Macleod's First text-book of elocution

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Page 165 - Love thyself last: cherish those hearts that hate thee ; Corruption wins not more than honesty. Still in thy right hand carry gentle peace, To silence envious tongues. Be just, and fear not: Let all the ends thou aim'st at be thy country's, Thy God's, and truth's...
Page 153 - That to the faithful herdman's art belongs! What recks it them? What need they? They are sped; And when they list, their lean and flashy songs Grate on their scrannel pipes of wretched straw; The hungry sheep look up, and are not fed, But swoln with wind and the rank mist they draw Rot inwardly, and foul contagion spread: Besides what the grim wolf with privy paw Daily devours apace and nothing said; But that two-handed engine at the door Stands ready to smite once, and smite no more.
Page 119 - Cameron's gathering" rose, The war-note of Lochiel, which Albyn's hills Have heard, and heard, too, have her Saxon foes: How in the noon of night that pibroch thrills Savage and shrill ! But with the breath which fills Their...
Page 100 - BREATHES there the man with soul so dead, Who never to himself hath said, " This is my own my native land " ! Whose heart hath ne'er within him burned, As home his footsteps he hath turned From wandering on a foreign strand ! If such there breathe, go, mark him well...
Page 103 - River where ford there was none; But, ere he alighted at Nethe'rby gate, The bride had consented, the gallant came late: For. a laggard in love and a dastard in war Was to wed the fair Ellen of brave Lochinvar.
Page 159 - Tis now the very witching time of night When churchyards yawn and hell itself breathes out Contagion to this world. Now could I drink hot blood, And do such bitter business as the day Would quake to look on.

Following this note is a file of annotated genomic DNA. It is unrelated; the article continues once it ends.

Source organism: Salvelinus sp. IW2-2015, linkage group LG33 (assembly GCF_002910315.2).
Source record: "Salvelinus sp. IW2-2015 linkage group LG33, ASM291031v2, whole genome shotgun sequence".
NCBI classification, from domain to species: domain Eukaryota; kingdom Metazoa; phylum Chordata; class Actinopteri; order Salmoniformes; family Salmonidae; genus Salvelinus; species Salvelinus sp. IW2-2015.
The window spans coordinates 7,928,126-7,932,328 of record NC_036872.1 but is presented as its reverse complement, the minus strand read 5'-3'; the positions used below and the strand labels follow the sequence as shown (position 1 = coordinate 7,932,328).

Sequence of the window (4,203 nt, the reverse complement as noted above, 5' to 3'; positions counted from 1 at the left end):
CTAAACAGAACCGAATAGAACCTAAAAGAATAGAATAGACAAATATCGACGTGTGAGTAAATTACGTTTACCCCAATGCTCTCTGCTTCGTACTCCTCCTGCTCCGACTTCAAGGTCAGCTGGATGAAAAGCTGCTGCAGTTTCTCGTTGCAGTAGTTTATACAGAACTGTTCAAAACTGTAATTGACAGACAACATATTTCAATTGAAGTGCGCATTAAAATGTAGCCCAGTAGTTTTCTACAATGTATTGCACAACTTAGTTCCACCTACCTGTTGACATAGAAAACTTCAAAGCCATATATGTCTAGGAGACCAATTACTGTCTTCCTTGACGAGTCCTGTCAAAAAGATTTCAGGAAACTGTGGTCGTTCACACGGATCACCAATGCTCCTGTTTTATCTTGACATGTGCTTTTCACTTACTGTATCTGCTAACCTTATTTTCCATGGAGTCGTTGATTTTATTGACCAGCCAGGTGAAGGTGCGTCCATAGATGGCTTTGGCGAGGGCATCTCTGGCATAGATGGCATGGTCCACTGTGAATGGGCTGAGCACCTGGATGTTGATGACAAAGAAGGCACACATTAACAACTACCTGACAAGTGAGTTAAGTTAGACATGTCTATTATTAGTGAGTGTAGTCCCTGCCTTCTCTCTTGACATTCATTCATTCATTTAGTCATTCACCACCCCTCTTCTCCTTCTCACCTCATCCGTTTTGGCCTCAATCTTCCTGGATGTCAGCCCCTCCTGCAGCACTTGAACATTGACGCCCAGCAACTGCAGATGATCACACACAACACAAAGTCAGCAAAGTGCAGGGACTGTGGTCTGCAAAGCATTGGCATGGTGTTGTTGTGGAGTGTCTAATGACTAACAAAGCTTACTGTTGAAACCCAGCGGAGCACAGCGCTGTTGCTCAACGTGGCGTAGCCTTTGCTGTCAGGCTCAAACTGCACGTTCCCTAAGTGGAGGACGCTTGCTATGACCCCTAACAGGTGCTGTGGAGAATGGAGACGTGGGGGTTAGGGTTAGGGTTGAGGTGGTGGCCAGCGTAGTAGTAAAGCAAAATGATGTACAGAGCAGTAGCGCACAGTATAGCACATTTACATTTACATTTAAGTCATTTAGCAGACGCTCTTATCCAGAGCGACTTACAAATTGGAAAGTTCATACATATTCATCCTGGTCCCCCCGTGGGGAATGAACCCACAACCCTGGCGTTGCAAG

Page 145 - With fingers weary and worn, With eyelids heavy and red, A woman sat, in unwomanly rags, Plying her needle and thread — Stitch — stitch — stitch ! In poverty, hunger, and dirt, And still with a voice of dolorous pitch, — Would that its tone could reach the Rich ! She sang this " Song of the Shirt !
Page 105 - gainst that season comes Wherein our Saviour's birth is celebrated, The bird of dawning singeth all night long...
Page 65 - Unskilful he to note the card Of prudent lore, Till billows rage, and gales blow hard, And whelm him o'er ! Such fate to suffering worth is...
Page 158 - ... thing you make of me. You would play upon me ; you would seem to know my stops; you would pluck out the heart of my mystery; you would sound me from my lowest note to the top of my compass; and there is much music, excellent voice, in this little organ, yet cannot you make it speak. 'Sblood ! do you think I am easier to be played on than a pipe? Call me what instrument you will, though you can fret me, you cannot play upon me.

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